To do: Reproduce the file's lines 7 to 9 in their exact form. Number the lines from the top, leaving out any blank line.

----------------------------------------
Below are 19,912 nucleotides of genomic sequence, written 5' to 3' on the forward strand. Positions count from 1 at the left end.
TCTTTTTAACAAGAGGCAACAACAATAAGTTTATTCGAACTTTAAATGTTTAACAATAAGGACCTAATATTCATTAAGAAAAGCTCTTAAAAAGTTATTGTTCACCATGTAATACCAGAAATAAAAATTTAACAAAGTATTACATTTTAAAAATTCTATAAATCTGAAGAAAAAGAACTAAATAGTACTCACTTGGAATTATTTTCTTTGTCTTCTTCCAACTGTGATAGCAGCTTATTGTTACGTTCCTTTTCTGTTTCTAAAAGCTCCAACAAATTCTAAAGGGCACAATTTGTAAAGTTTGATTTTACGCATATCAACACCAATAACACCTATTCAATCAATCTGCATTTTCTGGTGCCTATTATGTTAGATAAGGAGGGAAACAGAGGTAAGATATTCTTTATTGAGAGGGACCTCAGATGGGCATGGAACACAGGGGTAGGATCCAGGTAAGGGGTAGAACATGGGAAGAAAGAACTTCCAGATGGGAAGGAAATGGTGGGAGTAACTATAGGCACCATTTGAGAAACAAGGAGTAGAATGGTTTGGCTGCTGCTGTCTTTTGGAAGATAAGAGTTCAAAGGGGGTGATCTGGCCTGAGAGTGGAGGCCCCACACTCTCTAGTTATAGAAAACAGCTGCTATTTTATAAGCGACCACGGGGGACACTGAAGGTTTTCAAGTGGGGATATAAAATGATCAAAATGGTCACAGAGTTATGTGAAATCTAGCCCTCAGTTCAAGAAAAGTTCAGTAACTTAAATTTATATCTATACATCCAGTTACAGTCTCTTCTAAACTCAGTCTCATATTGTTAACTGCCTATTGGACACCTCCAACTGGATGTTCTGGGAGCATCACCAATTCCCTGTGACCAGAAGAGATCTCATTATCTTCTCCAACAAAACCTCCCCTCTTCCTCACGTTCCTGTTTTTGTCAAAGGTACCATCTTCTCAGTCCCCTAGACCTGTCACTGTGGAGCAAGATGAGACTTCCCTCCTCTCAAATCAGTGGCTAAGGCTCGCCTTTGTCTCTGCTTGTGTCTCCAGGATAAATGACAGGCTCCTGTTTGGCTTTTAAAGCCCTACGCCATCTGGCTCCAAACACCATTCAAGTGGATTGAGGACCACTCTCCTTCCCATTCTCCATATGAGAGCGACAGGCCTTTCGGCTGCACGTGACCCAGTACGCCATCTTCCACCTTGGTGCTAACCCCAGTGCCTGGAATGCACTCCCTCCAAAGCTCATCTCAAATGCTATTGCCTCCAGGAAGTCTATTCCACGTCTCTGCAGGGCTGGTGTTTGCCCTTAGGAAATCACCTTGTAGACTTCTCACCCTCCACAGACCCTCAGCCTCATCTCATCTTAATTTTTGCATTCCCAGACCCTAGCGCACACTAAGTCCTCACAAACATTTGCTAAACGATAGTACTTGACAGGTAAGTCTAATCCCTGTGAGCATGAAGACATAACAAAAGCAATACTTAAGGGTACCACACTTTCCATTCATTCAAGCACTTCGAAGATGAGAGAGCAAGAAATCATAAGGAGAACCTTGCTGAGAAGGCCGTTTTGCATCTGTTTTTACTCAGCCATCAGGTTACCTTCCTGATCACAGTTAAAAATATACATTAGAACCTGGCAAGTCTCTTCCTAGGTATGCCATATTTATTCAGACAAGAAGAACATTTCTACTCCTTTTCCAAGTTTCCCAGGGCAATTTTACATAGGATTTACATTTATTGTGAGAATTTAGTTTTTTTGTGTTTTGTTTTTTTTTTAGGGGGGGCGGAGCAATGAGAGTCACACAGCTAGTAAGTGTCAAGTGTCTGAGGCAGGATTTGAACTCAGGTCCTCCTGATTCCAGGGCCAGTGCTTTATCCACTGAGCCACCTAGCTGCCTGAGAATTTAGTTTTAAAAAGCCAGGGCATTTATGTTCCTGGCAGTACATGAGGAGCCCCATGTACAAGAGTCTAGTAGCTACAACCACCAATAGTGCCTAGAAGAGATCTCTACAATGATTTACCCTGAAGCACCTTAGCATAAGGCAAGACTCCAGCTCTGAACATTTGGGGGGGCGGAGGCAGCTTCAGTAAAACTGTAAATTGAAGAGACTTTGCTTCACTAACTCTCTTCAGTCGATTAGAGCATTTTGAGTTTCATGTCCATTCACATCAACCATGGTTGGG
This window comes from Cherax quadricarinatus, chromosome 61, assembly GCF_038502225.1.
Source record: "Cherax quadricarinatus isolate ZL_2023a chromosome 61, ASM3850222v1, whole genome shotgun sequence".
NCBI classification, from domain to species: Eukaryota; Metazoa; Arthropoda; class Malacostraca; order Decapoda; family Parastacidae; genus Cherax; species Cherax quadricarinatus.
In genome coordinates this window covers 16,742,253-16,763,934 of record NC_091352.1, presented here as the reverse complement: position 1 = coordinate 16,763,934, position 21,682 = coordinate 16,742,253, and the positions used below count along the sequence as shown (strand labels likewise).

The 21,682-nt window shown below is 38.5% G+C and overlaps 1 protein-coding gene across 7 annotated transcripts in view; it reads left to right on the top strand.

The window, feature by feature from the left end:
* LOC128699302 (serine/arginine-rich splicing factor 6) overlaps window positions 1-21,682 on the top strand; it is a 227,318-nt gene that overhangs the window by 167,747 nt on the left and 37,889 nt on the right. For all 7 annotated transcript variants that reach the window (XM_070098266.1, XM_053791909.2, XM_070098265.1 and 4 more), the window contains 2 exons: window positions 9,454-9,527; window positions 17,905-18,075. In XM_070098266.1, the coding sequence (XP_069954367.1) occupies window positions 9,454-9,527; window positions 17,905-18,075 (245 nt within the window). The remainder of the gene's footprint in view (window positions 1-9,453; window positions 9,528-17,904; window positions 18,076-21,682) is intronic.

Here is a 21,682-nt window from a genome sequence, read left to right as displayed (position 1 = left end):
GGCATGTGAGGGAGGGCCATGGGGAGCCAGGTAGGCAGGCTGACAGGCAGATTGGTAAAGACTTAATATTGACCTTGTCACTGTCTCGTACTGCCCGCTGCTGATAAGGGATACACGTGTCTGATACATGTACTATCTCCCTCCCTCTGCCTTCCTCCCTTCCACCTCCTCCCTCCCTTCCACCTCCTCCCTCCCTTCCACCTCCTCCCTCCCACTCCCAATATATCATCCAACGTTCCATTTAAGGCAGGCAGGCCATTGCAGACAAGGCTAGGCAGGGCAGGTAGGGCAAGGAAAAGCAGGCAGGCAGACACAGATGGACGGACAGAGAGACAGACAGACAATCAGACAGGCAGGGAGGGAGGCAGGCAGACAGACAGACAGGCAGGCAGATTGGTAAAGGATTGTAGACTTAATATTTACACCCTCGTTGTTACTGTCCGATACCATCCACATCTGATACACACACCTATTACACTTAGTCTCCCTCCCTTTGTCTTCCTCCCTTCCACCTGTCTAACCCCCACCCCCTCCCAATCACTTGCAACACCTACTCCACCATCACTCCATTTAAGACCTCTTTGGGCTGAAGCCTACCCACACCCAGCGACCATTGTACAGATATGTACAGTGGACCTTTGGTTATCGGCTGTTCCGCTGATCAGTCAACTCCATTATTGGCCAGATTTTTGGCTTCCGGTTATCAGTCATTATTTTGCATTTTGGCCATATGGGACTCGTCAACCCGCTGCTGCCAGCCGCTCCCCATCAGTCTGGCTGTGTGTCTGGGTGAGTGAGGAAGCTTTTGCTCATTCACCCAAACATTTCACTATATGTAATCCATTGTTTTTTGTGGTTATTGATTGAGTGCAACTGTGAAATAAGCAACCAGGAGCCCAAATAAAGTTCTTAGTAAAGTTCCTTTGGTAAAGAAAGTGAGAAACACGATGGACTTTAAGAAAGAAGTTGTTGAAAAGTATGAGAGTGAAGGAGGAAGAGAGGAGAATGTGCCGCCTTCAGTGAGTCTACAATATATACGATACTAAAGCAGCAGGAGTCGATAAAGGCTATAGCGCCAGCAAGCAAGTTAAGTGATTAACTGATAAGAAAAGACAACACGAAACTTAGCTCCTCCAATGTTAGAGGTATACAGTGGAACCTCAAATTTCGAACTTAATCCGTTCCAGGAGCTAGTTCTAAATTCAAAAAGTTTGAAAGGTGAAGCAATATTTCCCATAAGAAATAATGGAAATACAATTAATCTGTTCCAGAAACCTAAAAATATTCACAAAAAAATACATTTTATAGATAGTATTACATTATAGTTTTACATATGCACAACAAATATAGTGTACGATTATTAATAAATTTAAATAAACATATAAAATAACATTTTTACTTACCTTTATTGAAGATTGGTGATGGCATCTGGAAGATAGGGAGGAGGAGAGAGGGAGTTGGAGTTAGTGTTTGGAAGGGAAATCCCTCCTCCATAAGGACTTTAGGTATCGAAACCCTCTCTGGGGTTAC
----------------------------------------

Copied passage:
The 21,682-nt window shown below is 38.5% G+C and overlaps 1 protein-coding gene across 7 annotated transcripts in view; it reads left to right on the top strand.

The window, feature by feature from the left end:
* LOC128699302 (serine/arginine-rich splicing factor 6) overlaps window positions 1-21,682 on the top strand; it is a 227,318-nt gene that overhangs the window by 167,747 nt on the left and 37,889 nt on the right. For all 7 annotated transcript variants that reach the window (XM_070098266.1, XM_053791909.2, XM_070098265.1 and 4 more), the window contains 2 exons: window positions 9,454-9,527; window positions 17,905-18,075. In XM_070098266.1, the coding sequence (XP_069954367.1) occupies window positions 9,454-9,527; window positions 17,905-18,075 (245 nt within the window). The remainder of the gene's footprint in view (window positions 1-9,453; window positions 9,528-17,904; window positions 18,076-21,682) is intronic.